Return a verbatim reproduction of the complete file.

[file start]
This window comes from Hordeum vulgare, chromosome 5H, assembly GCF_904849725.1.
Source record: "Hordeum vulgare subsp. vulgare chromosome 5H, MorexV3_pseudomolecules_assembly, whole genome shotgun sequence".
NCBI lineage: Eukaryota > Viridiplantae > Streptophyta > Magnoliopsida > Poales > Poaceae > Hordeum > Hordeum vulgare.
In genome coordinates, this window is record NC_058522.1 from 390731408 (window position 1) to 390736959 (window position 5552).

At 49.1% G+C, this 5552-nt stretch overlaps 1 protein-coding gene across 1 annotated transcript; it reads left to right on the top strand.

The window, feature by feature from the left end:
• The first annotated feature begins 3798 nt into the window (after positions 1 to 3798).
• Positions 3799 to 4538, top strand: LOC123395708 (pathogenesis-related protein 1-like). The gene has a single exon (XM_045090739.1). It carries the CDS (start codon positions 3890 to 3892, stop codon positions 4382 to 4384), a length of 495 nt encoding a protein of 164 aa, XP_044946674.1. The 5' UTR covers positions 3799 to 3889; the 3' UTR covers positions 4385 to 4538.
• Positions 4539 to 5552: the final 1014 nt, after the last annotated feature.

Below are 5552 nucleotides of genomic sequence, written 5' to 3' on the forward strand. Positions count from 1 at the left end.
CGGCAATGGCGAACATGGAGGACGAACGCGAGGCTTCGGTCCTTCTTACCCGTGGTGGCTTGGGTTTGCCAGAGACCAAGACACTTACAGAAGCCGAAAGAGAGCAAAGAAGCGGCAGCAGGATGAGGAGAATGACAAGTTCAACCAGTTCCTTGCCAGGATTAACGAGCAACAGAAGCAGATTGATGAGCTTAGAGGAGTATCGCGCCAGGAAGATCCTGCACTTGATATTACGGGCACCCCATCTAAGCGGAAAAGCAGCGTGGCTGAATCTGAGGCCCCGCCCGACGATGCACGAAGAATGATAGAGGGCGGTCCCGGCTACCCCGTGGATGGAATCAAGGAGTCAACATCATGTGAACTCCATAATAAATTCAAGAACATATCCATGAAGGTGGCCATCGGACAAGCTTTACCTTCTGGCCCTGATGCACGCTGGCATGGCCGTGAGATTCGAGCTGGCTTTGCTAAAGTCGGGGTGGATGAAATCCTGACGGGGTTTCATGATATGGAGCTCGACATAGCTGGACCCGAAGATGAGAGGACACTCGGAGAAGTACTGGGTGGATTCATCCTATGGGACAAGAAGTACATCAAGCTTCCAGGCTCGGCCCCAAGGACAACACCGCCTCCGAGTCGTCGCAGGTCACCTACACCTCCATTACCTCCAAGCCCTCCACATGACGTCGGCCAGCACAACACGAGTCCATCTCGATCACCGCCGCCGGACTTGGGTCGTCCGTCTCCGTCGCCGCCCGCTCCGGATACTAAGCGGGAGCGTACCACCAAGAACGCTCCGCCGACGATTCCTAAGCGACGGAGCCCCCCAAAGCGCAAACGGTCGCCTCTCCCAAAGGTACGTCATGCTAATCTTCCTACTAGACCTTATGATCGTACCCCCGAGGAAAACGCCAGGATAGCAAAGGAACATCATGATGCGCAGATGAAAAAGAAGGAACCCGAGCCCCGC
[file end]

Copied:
This window comes from Hordeum vulgare, chromosome 5H, assembly GCF_904849725.1.
Source record: "Hordeum vulgare subsp. vulgare chromosome 5H, MorexV3_pseudomolecules_assembly, whole genome shotgun sequence".
NCBI lineage: Eukaryota > Viridiplantae > Streptophyta > Magnoliopsida > Poales > Poaceae > Hordeum > Hordeum vulgare.
In genome coordinates, this window is record NC_058522.1 from 390731408 (window position 1) to 390736959 (window position 5552).

At 49.1% G+C, this 5552-nt stretch overlaps 1 protein-coding gene across 1 annotated transcript; it reads left to right on the top strand.

The window, feature by feature from the left end:
• The first annotated feature begins 3798 nt into the window (after positions 1 to 3798).
• Positions 3799 to 4538, top strand: LOC123395708 (pathogenesis-related protein 1-like). The gene has a single exon (XM_045090739.1). It carries the CDS (start codon positions 3890 to 3892, stop codon positions 4382 to 4384), a length of 495 nt encoding a protein of 164 aa, XP_044946674.1. The 5' UTR covers positions 3799 to 3889; the 3' UTR covers positions 4385 to 4538.
• Positions 4539 to 5552: the final 1014 nt, after the last annotated feature.

Below are 5552 nucleotides of genomic sequence, written 5' to 3' on the forward strand. Positions count from 1 at the left end.
CGGCAATGGCGAACATGGAGGACGAACGCGAGGCTTCGGTCCTTCTTACCCGTGGTGGCTTGGGTTTGCCAGAGACCAAGACACTTACAGAAGCCGAAAGAGAGCAAAGAAGCGGCAGCAGGATGAGGAGAATGACAAGTTCAACCAGTTCCTTGCCAGGATTAACGAGCAACAGAAGCAGATTGATGAGCTTAGAGGAGTATCGCGCCAGGAAGATCCTGCACTTGATATTACGGGCACCCCATCTAAGCGGAAAAGCAGCGTGGCTGAATCTGAGGCCCCGCCCGACGATGCACGAAGAATGATAGAGGGCGGTCCCGGCTACCCCGTGGATGGAATCAAGGAGTCAACATCATGTGAACTCCATAATAAATTCAAGAACATATCCATGAAGGTGGCCATCGGACAAGCTTTACCTTCTGGCCCTGATGCACGCTGGCATGGCCGTGAGATTCGAGCTGGCTTTGCTAAAGTCGGGGTGGATGAAATCCTGACGGGGTTTCATGATATGGAGCTCGACATAGCTGGACCCGAAGATGAGAGGACACTCGGAGAAGTACTGGGTGGATTCATCCTATGGGACAAGAAGTACATCAAGCTTCCAGGCTCGGCCCCAAGGACAACACCGCCTCCGAGTCGTCGCAGGTCACCTACACCTCCATTACCTCCAAGCCCTCCACATGACGTCGGCCAGCACAACACGAGTCCATCTCGATCACCGCCGCCGGACTTGGGTCGTCCGTCTCCGTCGCCGCCCGCTCCGGATACTAAGCGGGAGCGTACCACCAAGAACGCTCCGCCGACGATTCCTAAGCGACGGAGCCCCCCAAAGCGCAAACGGTCGCCTCTCCCAAAGGTACGTCATGCTAATCTTCCTACTAGACCTTATGATCGTACCCCCGAGGAAAACGCCAGGATAGCAAAGGAACATCATGATGCGCAGATGAAAAAGAAGGAACCCGAGCCCCGC